Description: The shialtish wooden duct flute of the Mari people who live in Volga-Ural region in the Russian Federation. The flute is made from the stem of an angelica plant or wood. It has two to five finger holes and it is 40 cm to 60 cm in length. Formerly very widespread. It was sometimes used as a bird lure.

Citations: Bibliography: New Grove Dictionary of Musical Instruments Page 372 Shepor ; Websites:


Name: Recorder.
Type: Aerophones > Flutes > Duct.
Hornbostel-Sachs No#: 421.221.12
Country: Many.
Region: Continental Europe, Global.

Description: The recorder [in German: Blockflöte], [in Italian: Flauto dolce or Flauto diritto], [in French: Flûte à bec or Flûte douce], [in Spanish: Flauta dulce or Flauta de pico] is a woodwind musical instrument in the group known as internal duct flutes. Internal duct flutes are flutes with a whistle-like mouthpiece in who the air when played is split by a labium.

A recorder can be distinguished from other duct flutes by the presence of a thumb-hole for the upper hand and seven finger-holes: three for the upper hand and four for the lower. It is the most prominent duct flute in western classical music.

History: The recorder is first documented in Europe during the Middle Ages. The recorder continued to enjoy wide popularity from the renaissance and baroque periods. The recorder was little used during the classical and later romantic periods. It was revived in the 20th century as part of the historically informed performance movement, and became a popular amateur and educational instrument.

Repertoire: Composers who have written for the recorder include Monteverdi, Lully, Purcell, Handel, Vivaldi, Telemann, Johann Sebastian Bach, Paul Hindemith, Benjamin Britten, Leonard Bernstein, Luciano Berio and Arvo Pärt. Today, there are many professional recorder players who demonstrate the instrument’s full solo range and a large community of amateurs.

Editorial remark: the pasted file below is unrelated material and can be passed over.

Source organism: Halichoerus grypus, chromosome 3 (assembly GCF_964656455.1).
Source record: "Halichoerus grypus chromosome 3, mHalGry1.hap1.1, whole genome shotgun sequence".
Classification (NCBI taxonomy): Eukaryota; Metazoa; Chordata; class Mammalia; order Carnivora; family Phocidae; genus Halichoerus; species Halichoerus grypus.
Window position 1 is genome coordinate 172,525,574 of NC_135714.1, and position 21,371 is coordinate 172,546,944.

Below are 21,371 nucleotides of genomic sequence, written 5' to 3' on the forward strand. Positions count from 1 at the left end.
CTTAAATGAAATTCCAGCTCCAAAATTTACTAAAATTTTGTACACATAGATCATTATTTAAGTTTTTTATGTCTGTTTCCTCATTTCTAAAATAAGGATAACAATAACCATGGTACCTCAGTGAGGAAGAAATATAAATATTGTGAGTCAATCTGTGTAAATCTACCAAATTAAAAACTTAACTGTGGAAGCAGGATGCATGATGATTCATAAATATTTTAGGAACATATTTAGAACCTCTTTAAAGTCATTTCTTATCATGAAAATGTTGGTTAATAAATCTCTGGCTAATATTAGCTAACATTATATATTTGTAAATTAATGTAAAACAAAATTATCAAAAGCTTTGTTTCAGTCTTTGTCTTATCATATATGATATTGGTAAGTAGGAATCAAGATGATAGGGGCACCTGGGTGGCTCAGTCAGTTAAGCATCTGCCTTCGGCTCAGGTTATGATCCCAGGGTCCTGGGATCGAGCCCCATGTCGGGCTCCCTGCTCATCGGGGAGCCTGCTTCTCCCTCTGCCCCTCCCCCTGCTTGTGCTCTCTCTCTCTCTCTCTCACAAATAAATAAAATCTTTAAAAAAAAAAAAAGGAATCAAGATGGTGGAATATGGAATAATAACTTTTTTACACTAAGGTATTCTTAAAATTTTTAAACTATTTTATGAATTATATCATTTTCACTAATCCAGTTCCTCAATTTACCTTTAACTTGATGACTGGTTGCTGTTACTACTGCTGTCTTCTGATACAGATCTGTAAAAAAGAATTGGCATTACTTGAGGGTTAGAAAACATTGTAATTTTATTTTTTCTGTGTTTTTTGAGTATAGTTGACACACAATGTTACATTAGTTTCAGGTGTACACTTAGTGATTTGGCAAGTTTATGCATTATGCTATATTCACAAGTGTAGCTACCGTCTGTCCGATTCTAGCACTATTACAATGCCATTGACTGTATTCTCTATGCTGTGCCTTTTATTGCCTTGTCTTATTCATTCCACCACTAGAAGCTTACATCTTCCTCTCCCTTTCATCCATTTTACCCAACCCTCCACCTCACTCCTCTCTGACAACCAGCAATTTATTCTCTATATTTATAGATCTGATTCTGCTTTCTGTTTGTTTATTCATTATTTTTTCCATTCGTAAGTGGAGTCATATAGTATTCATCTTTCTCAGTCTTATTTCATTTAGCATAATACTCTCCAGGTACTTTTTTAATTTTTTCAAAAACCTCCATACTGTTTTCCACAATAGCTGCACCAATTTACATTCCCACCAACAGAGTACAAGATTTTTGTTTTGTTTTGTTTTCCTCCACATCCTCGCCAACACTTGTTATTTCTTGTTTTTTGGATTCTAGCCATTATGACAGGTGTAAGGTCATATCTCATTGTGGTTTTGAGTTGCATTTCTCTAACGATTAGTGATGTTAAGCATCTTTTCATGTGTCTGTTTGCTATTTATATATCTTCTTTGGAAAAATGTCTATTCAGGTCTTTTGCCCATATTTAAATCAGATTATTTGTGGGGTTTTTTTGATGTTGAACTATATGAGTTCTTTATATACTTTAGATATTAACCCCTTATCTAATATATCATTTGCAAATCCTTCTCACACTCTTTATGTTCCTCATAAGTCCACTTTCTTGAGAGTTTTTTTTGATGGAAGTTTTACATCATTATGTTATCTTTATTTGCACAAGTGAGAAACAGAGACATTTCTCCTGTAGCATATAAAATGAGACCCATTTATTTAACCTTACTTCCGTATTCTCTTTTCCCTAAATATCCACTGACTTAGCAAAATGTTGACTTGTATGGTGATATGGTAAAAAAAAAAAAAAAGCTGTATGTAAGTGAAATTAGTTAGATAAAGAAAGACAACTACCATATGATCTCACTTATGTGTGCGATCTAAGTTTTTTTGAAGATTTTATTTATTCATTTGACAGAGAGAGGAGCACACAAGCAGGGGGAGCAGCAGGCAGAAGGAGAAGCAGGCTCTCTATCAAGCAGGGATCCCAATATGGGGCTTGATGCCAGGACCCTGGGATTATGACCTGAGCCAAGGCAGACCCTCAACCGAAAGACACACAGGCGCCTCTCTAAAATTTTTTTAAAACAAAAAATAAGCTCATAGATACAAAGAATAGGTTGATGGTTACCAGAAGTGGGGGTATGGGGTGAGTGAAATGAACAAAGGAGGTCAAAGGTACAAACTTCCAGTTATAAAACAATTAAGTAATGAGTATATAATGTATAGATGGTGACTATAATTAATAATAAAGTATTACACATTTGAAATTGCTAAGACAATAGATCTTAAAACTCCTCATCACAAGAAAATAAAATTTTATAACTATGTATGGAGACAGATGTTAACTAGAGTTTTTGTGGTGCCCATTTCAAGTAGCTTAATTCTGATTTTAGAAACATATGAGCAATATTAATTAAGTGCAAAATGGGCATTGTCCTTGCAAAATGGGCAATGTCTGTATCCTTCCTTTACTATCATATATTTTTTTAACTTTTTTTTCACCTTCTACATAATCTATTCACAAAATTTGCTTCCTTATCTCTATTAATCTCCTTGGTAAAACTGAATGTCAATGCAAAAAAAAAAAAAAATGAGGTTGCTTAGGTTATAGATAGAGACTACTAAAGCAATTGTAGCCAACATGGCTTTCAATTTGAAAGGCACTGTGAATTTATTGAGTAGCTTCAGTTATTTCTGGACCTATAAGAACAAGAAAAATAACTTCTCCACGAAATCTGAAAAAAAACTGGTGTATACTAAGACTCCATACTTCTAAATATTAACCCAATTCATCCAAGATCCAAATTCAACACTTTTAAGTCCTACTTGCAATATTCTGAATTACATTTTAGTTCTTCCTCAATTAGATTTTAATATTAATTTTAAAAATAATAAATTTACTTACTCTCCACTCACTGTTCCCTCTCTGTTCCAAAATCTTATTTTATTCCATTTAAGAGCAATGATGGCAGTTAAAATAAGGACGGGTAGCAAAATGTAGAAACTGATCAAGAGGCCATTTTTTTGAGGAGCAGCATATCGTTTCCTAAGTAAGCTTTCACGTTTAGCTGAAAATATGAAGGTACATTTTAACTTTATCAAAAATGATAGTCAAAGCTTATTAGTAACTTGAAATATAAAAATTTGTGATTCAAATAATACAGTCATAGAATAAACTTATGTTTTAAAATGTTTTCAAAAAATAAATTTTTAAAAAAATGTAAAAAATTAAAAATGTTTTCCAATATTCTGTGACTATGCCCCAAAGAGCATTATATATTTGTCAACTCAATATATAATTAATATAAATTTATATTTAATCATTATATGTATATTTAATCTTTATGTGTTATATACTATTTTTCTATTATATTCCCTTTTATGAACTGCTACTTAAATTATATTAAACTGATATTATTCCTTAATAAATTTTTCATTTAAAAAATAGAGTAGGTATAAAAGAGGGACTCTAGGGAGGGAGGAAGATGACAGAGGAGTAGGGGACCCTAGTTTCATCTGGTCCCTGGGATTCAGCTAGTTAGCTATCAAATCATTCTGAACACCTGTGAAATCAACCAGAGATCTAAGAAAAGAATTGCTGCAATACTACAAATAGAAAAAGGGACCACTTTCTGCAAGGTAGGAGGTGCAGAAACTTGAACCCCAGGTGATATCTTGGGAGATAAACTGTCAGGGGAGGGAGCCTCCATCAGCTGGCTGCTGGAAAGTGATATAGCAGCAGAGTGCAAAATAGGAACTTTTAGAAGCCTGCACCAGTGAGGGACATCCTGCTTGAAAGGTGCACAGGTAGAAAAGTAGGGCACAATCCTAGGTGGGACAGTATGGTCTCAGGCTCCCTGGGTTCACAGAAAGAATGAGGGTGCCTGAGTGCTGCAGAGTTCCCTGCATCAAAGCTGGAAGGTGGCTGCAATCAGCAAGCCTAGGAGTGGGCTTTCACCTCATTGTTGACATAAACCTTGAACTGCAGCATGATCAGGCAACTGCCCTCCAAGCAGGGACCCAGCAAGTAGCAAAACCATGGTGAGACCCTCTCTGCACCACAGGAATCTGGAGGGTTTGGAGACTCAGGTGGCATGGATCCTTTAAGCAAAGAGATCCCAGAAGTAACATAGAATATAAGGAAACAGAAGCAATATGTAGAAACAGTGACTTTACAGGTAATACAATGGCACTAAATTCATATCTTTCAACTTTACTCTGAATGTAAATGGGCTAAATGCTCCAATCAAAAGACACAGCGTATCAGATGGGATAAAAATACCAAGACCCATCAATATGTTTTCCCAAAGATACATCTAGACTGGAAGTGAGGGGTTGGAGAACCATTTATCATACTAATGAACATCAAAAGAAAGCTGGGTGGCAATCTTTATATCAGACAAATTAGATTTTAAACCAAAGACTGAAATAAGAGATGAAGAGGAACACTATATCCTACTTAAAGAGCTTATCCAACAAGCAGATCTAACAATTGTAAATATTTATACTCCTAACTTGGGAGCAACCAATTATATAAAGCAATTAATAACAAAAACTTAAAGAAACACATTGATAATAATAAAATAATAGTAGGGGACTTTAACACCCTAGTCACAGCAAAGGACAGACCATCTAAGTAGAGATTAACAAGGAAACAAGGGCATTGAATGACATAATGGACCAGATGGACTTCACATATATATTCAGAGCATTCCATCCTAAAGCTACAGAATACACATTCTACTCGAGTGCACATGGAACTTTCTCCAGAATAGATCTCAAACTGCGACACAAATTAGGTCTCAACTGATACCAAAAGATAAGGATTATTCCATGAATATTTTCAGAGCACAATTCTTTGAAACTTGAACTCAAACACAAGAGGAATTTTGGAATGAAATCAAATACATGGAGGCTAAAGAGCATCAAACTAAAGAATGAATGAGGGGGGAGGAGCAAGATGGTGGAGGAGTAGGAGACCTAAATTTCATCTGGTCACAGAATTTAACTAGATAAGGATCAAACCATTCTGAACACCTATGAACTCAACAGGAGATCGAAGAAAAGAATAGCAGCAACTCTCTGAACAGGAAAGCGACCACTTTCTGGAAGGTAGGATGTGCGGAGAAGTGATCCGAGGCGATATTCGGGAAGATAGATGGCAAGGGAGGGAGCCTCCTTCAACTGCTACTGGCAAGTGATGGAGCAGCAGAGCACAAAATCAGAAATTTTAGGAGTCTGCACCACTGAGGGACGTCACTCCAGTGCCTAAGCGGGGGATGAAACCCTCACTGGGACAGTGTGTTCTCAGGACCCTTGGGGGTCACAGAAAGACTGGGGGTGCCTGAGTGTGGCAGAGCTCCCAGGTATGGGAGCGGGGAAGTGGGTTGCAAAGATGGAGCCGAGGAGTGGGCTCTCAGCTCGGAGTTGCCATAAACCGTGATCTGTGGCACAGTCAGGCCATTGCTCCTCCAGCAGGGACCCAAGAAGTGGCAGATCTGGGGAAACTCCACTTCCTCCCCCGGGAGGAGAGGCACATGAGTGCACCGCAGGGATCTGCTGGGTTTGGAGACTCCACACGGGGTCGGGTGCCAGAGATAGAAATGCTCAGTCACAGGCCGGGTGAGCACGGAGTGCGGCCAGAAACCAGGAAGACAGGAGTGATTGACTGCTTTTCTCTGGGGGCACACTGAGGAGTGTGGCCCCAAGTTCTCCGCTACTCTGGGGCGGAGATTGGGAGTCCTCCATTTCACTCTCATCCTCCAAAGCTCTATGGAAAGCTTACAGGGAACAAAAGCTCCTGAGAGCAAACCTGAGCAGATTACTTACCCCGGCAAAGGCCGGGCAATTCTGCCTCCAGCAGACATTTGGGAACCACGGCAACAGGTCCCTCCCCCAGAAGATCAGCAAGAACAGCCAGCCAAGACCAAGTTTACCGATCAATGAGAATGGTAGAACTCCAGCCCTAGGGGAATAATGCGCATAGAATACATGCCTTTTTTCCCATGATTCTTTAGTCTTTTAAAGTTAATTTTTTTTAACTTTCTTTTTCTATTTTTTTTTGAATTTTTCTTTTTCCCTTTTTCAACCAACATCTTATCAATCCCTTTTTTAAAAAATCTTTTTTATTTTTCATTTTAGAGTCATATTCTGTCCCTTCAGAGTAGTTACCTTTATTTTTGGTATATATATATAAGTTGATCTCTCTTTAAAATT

Features: Recorders are available in various different sizes. They are classified according to the differing vocal ranges, soprano [the highest pitch], alto, tenor and bass. The soprano C5 the lowest note aka “decant”, the alto aka “Treble” note F4, the tenor lowest note C4 and bass C5 the lowest note in the recorder family.

Historic Recorders: Recorder consorts in the 16th century were tuned in fifths and only occasionally employed tuning by octaves as seen in the modern C / F recorder consort. This means that consorts could be composed of instruments nominally in B♭flat / F / C / G / D / A and E. Although typically only three or four distinct sizes were used simultaneously.

To use modern terminology, these recorders were treated as transposing instruments: Consorts would be read identically to a consort made up of F3 / C4 and G4 instruments.  This is made possible by the fact that adjacent sizes are separated by fifths, with few exceptions. These parts would be written using chiavi naturali, allowing the parts to roughly fit in the range of a single staff, and also in the range of the recorders of the period.